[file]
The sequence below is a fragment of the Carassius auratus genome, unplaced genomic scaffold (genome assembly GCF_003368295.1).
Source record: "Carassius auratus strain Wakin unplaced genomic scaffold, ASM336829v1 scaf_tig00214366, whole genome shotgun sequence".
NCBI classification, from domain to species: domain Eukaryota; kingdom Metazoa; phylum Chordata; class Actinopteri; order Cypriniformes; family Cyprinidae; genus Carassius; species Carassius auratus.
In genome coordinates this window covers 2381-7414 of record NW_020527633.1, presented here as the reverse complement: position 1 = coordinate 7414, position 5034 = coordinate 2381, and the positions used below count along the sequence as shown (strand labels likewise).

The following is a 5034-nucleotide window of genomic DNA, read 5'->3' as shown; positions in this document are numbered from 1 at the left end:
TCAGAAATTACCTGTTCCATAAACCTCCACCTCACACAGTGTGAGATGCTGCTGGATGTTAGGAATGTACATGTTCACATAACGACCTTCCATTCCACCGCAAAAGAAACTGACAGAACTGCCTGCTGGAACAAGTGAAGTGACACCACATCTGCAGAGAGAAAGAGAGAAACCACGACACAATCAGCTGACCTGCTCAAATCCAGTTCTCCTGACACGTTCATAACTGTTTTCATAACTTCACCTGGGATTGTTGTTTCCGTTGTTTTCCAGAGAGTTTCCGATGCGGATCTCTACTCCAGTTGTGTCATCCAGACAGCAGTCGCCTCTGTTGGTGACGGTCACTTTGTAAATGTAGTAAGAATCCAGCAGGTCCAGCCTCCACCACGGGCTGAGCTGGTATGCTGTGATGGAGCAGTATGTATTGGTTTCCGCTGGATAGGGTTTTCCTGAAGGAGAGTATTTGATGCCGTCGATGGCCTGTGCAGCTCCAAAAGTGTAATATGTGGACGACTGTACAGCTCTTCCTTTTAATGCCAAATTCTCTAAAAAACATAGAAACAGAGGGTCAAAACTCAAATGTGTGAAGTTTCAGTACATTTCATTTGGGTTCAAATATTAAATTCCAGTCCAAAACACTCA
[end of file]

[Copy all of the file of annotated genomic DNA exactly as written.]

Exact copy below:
The sequence below is a fragment of the Carassius auratus genome, unplaced genomic scaffold (genome assembly GCF_003368295.1).
Source record: "Carassius auratus strain Wakin unplaced genomic scaffold, ASM336829v1 scaf_tig00214366, whole genome shotgun sequence".
NCBI classification, from domain to species: domain Eukaryota; kingdom Metazoa; phylum Chordata; class Actinopteri; order Cypriniformes; family Cyprinidae; genus Carassius; species Carassius auratus.
In genome coordinates this window covers 2381-7414 of record NW_020527633.1, presented here as the reverse complement: position 1 = coordinate 7414, position 5034 = coordinate 2381, and the positions used below count along the sequence as shown (strand labels likewise).

The following is a 5034-nucleotide window of genomic DNA, read 5'->3' as shown; positions in this document are numbered from 1 at the left end:
TCAGAAATTACCTGTTCCATAAACCTCCACCTCACACAGTGTGAGATGCTGCTGGATGTTAGGAATGTACATGTTCACATAACGACCTTCCATTCCACCGCAAAAGAAACTGACAGAACTGCCTGCTGGAACAAGTGAAGTGACACCACATCTGCAGAGAGAAAGAGAGAAACCACGACACAATCAGCTGACCTGCTCAAATCCAGTTCTCCTGACACGTTCATAACTGTTTTCATAACTTCACCTGGGATTGTTGTTTCCGTTGTTTTCCAGAGAGTTTCCGATGCGGATCTCTACTCCAGTTGTGTCATCCAGACAGCAGTCGCCTCTGTTGGTGACGGTCACTTTGTAAATGTAGTAAGAATCCAGCAGGTCCAGCCTCCACCACGGGCTGAGCTGGTATGCTGTGATGGAGCAGTATGTATTGGTTTCCGCTGGATAGGGTTTTCCTGAAGGAGAGTATTTGATGCCGTCGATGGCCTGTGCAGCTCCAAAAGTGTAATATGTGGACGACTGTACAGCTCTTCCTTTTAATGCCAAATTCTCTAAAAAACATAGAAACAGAGGGTCAAAACTCAAATGTGTGAAGTTTCAGTACATTTCATTTGGGTTCAAATATTAAATTCCAGTCCAAAACACTCA